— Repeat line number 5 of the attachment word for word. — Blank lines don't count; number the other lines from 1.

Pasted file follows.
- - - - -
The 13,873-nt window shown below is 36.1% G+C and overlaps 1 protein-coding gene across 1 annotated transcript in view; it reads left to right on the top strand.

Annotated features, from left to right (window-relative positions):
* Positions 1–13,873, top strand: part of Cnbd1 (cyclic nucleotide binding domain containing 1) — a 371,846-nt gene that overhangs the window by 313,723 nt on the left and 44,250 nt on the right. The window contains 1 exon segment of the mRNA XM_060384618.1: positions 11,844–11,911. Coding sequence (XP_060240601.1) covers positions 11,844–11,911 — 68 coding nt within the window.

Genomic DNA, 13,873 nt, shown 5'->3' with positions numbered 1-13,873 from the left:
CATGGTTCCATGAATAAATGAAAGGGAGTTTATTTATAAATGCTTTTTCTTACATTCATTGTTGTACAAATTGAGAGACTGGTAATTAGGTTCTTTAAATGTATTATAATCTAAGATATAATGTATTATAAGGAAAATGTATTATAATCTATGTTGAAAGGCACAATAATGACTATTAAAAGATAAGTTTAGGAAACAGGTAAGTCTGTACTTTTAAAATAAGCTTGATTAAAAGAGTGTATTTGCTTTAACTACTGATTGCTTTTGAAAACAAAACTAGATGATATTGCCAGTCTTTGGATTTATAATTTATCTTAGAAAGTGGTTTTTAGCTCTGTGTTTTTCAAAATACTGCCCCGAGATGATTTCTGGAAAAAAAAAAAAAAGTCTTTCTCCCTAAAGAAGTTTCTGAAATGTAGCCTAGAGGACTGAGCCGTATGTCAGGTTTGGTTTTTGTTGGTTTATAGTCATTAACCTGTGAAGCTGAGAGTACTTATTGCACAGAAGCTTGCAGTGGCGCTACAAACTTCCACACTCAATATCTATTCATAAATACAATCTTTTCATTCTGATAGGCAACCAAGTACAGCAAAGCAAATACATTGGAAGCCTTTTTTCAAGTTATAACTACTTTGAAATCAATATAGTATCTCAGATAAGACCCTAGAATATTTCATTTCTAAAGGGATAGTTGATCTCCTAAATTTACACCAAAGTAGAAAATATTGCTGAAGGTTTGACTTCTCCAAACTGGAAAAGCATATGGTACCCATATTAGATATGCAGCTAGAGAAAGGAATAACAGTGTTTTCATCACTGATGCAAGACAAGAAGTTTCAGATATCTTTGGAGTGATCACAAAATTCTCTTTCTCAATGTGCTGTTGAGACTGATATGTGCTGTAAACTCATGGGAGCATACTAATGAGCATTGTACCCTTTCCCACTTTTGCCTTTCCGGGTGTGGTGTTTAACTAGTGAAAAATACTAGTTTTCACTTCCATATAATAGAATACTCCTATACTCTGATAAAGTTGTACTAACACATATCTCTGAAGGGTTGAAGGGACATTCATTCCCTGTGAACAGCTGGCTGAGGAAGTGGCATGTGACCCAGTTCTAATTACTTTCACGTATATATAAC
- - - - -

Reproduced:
CATGGTTCCATGAATAAATGAAAGGGAGTTTATTTATAAATGCTTTTTCTTACATTCATTGTTGTACAAATTGAGAGACTGGTAATTAGGTTCTTTAAATGTATTATAATCTAAGATATAATGTATTATAAGGAAAATGTATTATAATCTATGTTGAAAGGCACAATAATGACTATTAAAAGATAAGTTTAGGAAACAGGTAAGTCTGTACTTTTAAAATAAGCTTGATTAAAAGAGTGTATTTGCTTTAACTACTGATTGCTTTTGAAAACAAAACTAGATGATATTGCCAGTCTTTGGATTTATAATTTATCTTAGAAAGTGGTTTTTAGCTCTGTGTTTTTCAAAATACTGCCCCGAGATGATTTCTGGAAAAAAAAAAAAAAGTCTTTCTCCCTAAAGAAGTTTCTGAAATGTAGCCTAGAGGACTGAGCCGTATGTCAGGTTTGGTTTTTGTTGGTTTATAGTCATTAACCTGTGAAGCTGAGAGTACTTATTGCACAGAAGCTTGCAGTGGCGCTACAAACTTCCACACTCAATATCTATTCATAAATACAATCTTTTCATTCTGATAGGCAACCAAGTACAGCAAAGCAAATACATTGGAAGCCTTTTTTCAAGTTATAACTACTTTGAAATCAATATAGTATCTCAGATAAGACCCTAGAATATTTCATTTCTAAAGGGATAGTTGATCTCCTAAATTTACACCAAAGTAGAAAATATTGCTGAAGGTTTGACTTCTCCAAACTGGAAAAGCATATGGTACCCATATTAGATATGCAGCTAGAGAAAGGAATAACAGTGTTTTCATCACTGATGCAAGACAAGAAGTTTCAGATATCTTTGGAGTGATCACAAAATTCTCTTTCTCAATGTGCTGTTGAGACTGATATGTGCTGTAAACTCATGGGAGCATACTAATGAGCATTGTACCCTTTCCCACTTTTGCCTTTCCGGGTGTGGTGTTTAACTAGTGAAAAATACTAGTTTTCACTTCCATATAATAGAATACTCCTATACTCTGATAAAGTTGTACTAACACATATCTCTGAAGGGTTGAAGGGACATTCATTCCCTGTGAACAGCTGGCTGAGGAAGTGGCATGTGACCCAGTTCTAATTACTTTCACGTATATATAAC